Cathedral of Santa Maria, Palma de Mallorca, Spain
This sandstone Cathedral is both the pinnacle of Majorcan architecture and an orchestra demonstrating the glory of religious handiwork. It appears like a fortress on the hillside, absolutely glowing with Spanish sun. It was built on the foundations of a Moorish mezquita (mosque) and sports massive external buttresses. The support system’s elegance and practicality lend historians to believe that Catalan master mason Berenguer de Montagut (known to have worked on the Catedral de Manresa and at Santa María del Mar in Barcelona) was summoned for this island cathedral’s construction.
Gloucester Cathedral, England
This Cathedral, built ca. 1337-60, was presumably built by the royal master mason Thomas of Canterbury. It was formally a Benedictine abbey church and the Benedictines residing there were interested in keeping as much of the original building as possible. The master mason used lattice work with vertical and horizontal lines to satisfy the abbey’s wishes, and is, in fact, a continuation of the Decorative style. However, what makes the Gloucester Cathedral special out of Decorative Gothic architecture, is that the motifs were entirely standardised. This style was continued well throughout the 14th century in England because of the architectural possibilities.
Marienkirche, Lübeck, Germany
Unlike other parts of Europe, the Gothic architecture of Northern Europe, including the Germanic regions, is often structurally more simple, yet colossal. The Marienkirche is no exception. It has bright turquoise towers, menacing in their almost minimalist lack of decoration. The spires are incredibly steep, and the entire floorplan of the building is surprisingly wide. A gorgeous Cathedral with much gold plating, the interior is spectacular, yet without ostentatious architectural decoration.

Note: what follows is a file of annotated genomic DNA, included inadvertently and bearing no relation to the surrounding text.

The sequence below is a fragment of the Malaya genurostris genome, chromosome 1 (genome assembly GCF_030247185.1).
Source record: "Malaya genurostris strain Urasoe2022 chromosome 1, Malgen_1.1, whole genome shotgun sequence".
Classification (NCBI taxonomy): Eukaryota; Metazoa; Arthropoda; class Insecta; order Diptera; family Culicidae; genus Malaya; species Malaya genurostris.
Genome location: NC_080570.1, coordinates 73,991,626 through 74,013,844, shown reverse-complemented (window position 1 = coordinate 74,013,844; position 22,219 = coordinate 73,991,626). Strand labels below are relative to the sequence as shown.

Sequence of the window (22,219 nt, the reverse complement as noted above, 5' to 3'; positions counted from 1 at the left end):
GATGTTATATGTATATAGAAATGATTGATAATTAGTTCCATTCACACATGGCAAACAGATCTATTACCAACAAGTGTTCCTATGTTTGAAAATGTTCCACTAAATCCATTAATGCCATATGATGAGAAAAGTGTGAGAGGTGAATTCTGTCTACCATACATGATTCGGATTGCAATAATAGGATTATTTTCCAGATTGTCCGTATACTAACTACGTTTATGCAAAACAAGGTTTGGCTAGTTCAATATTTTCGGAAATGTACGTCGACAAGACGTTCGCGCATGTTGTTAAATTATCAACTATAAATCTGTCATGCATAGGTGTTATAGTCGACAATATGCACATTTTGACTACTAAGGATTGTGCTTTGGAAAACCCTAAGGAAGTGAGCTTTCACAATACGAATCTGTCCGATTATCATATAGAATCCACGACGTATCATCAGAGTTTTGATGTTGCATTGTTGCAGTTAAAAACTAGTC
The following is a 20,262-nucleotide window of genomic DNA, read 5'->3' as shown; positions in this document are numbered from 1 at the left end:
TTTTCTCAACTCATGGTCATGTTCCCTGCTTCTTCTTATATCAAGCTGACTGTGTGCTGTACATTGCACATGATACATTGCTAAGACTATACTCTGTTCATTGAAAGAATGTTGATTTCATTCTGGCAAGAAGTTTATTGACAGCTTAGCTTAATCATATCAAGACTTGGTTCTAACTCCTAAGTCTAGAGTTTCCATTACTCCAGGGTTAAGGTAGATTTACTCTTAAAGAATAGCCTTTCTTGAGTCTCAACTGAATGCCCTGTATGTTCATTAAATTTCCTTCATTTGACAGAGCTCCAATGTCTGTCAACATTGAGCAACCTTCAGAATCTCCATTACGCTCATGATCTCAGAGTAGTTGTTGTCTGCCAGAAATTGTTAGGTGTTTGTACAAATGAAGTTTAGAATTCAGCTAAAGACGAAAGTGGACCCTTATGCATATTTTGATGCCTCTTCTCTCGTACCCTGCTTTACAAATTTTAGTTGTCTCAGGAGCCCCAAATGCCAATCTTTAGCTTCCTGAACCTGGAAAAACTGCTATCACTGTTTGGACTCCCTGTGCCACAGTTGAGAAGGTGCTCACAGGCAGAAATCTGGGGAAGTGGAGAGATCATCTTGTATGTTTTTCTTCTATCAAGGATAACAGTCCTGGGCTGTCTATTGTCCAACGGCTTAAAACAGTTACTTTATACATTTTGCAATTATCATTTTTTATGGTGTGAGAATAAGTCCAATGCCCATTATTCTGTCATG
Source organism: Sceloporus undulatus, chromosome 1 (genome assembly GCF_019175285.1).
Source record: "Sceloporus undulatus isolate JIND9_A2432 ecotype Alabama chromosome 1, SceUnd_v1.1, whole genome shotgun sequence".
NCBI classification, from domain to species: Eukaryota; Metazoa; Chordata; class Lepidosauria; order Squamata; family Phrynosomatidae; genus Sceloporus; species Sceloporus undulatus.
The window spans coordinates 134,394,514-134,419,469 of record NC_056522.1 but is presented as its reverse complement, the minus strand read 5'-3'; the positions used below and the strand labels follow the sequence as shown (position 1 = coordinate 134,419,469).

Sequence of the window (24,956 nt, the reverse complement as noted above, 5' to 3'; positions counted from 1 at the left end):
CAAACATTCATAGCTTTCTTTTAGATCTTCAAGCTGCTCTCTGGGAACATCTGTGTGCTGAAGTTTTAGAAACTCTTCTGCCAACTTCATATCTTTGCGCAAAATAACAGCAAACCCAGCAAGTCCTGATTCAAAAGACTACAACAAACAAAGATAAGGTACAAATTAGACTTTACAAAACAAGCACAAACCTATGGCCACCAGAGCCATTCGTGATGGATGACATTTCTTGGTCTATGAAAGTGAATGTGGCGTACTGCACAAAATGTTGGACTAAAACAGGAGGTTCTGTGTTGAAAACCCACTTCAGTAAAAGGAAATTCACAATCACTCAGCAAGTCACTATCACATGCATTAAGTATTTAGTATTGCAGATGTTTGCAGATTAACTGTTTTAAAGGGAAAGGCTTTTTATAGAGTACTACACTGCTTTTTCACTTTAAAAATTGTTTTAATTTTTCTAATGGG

Milan Cathedral, Italy
As we all know (pfft!), Milan was the seat of the Lombardi rulers during the Gothic architectural period, and as connoisseurs of the arts, the Lombardis funded the building of gorgeous structures such as the Milan Cathedral. It was built in the late 14th century, around 1387, and sports a double aisle structure that allows for a wider floorplan and the aesthetic depth of multiple rows of columns. There were severe issues in building this Cathedral because of the dimensions and weight distribution necessary for it to be as tall as it was wide. While it was completed in construction in 1572, the final additions of decorations were added in the 19th century. While you can’t see it well from the pictures I provide, I urge you to look at the windows of this structure, especially along the choir and transept. They have organic, Elven-esque patterns that are stunning, even in photographs.
Albi Cathedral, France
Formally known as the Cathedral of Ste.-Cécile, this gorgeous Cathedral (shown above) was built in 1287, and it doesn’t look like much but a large sandy block from the outside. But when you walk inside, one notices the immense amount of handiwork, not to mention architectural splendor of this magnificent construction. While it appears much like a keep from the outside, almost bulky and clumsy, the interior has vast, breathtaking painting and gold lining.
If you’re interested in any of these Gothic pieces, I urge you to go visit them yourself! Of course, not all of us can enjoy this luxury, so consider investing in the book Gothic, by Könemann, for an in-depth look into Gothic architecture, sculpture, and painting. Almost all of the structural information I’ve noted here has been from this book, and it contains breathtaking photographs that cannot be found on the internet.
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